A key role of the CFO is to ensure the organization’s compliance efforts are adequately funded. To be able to do this successfully, the CFO must have a thorough understanding of the Thai PDPA regulations and requirements, and the implications of non-compliance. However, two of the top three challenges faced during Thai PDPA compliance activities, according to the PDPA survey, were interpreting the requirements of the Thai PDPA (68%) followed by staff knowledge (63%). Here, it is important for the CFO to gain a full understanding not only from a financial point of view, but to approach data protection and privacy in a holistic manner, covering all levels and departments in the organisation, with an end-to-end interdisciplinary mindset.

The results from the survey showed that the top areas for budget allocation was reviewing internal policies, agreements and practices related to personal data, including updating existing privacy notices and creating legal documents. However, employee training ranked 5th, with only 31% of respondents selecting it as one of the top three areas of their PDPA compliance budget allocation. To ensure that an organisation is fully complaint in all areas and that all departments are working towards the same goal, this is an important topic that in the coming months leading up to the full enforcement date, may be given a higher priority. This is especially the case for industries that are highly data driven and have front line employees directly dealing with consumers such as Financial Services, Telco and the Consumer industry.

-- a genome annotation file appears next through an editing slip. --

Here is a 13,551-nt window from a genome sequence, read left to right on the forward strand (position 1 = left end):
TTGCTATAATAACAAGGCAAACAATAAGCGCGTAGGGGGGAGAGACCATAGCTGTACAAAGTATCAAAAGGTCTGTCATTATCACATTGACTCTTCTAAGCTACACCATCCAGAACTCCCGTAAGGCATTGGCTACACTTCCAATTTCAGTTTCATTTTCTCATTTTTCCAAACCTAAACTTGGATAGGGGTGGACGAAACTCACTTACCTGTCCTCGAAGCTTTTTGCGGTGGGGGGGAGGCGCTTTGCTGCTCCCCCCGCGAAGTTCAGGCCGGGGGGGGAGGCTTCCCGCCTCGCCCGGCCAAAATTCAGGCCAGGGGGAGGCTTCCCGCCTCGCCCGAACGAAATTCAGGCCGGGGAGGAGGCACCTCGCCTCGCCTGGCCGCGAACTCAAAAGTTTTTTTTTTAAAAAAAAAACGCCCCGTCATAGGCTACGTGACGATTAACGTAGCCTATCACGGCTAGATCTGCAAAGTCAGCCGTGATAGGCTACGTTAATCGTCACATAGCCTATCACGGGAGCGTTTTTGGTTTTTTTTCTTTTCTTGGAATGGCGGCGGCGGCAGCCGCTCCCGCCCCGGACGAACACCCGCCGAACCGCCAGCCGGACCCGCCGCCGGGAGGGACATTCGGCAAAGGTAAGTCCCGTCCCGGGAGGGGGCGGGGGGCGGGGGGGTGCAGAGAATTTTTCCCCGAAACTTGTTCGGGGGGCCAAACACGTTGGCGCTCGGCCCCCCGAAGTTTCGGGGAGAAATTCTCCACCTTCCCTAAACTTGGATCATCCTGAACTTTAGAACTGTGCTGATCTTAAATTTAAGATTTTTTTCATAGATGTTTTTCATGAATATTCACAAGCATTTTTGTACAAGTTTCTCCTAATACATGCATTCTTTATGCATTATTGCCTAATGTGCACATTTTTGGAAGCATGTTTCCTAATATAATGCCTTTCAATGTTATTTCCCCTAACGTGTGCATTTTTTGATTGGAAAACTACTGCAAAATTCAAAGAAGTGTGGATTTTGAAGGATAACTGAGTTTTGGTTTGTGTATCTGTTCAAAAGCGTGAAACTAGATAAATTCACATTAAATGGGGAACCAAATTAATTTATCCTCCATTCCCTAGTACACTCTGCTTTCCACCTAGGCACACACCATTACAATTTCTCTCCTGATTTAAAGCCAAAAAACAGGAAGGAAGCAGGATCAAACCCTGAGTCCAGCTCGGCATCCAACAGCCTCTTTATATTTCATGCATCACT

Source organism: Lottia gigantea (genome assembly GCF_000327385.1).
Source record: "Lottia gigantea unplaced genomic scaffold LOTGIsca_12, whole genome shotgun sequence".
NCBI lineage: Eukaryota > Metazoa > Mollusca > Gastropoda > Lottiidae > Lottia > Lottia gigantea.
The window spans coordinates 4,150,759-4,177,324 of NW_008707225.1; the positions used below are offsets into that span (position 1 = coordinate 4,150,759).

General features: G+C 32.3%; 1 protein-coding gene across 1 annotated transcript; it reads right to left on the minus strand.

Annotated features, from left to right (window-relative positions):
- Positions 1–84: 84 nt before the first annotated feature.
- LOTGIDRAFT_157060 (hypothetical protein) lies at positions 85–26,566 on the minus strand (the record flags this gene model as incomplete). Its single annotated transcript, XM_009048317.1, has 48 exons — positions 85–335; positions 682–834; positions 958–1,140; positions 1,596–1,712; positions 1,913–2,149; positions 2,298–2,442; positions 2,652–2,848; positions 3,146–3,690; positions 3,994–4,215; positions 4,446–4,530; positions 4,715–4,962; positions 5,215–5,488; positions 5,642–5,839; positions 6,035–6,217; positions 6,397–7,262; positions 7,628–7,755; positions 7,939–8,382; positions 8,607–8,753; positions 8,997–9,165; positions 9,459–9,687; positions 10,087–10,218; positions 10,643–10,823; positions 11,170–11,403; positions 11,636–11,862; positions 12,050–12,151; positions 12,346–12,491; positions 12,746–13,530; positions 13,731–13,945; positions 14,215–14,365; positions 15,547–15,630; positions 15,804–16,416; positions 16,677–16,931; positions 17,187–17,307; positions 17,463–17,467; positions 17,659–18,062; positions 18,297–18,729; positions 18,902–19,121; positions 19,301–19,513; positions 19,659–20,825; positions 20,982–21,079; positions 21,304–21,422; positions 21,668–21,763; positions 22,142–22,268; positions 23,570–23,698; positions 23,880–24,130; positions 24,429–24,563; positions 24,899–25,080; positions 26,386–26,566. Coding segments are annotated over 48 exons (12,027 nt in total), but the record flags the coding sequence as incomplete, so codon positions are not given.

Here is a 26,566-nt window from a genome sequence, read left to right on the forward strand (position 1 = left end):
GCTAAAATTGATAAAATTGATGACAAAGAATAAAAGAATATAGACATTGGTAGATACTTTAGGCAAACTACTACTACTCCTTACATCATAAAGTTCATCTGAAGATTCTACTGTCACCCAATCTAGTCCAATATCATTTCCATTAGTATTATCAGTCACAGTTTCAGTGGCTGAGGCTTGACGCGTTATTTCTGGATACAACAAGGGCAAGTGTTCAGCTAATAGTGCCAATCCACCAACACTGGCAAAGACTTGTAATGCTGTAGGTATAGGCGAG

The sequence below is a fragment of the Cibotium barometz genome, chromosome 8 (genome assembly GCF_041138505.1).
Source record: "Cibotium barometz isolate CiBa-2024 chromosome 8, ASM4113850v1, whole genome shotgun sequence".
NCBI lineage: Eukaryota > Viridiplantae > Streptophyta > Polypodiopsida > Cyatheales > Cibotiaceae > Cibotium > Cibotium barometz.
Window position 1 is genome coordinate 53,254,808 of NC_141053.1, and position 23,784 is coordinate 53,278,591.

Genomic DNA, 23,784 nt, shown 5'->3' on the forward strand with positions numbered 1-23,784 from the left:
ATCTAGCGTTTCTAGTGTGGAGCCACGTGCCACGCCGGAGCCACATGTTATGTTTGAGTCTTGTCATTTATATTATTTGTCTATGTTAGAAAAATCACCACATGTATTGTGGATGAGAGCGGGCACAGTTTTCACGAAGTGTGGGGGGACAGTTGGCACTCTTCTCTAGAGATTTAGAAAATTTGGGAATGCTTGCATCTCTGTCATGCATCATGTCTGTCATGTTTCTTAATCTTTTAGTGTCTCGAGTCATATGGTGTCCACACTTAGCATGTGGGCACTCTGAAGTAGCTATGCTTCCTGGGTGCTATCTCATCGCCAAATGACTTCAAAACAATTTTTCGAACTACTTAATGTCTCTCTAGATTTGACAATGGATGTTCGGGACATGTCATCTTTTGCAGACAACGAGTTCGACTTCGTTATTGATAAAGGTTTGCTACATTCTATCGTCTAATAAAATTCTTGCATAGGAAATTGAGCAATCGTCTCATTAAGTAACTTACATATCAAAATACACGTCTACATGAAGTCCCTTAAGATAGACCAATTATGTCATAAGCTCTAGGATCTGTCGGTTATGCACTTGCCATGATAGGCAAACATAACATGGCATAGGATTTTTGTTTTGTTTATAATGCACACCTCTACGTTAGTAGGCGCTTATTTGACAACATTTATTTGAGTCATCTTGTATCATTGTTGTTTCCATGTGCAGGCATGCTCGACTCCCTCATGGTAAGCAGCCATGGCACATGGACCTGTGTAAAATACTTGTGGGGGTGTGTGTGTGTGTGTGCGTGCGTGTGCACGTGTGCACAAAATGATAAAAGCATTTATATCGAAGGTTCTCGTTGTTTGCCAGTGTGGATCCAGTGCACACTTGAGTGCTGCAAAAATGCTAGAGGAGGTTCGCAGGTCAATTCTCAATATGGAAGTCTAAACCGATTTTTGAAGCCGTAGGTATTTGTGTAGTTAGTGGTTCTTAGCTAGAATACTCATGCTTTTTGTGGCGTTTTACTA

With increased use of technology to collect and analyse data, this means a greater focus from the finance function on budget allocation for technological tools that will facilitate and enhance the use of these new technologies and ensure its safety and compliance with PDPA regulations. The top two areas from the survey were consent and preference management tools, followed by data privacy assessment tools. These were closely followed by data encryption and data leakage prevention tools to ensure the privacy and safety of the data collected.

With the enforcement date quickly approaching, there are still a large number of organizations across a broad range of industries who are still working on their compliance activities, and with some survey respondents (8%) even indicating that they may not be fully compliant by June 2022, and possibly not until a few months after. Certain industries are leading the way overall compared to others, such as Financial Services and Technology, Media and Telecom, as these industries have been highly regulated for a very long time.

Regardless, it is important to consider that across all organizations and industries, addressing the Thai PDPA and integrating these new policies and processes into business operations requires budget allocation for transformation across all workstreams. This means bringing together all functions including the CFO, to allocate a balance of funds to ensure regulatory compliance, ensuring data protection and minimising cyber risks, approaching data protection and privacy in the best interest to serve customers and fuel future growth of the business.

The views and opinions expressed are those of Somkrit Krishnamra, Partner, Risk Advisory, Deloitte Thailand, and do not necessarily reflect Deloitte’s view.

Did you find this useful?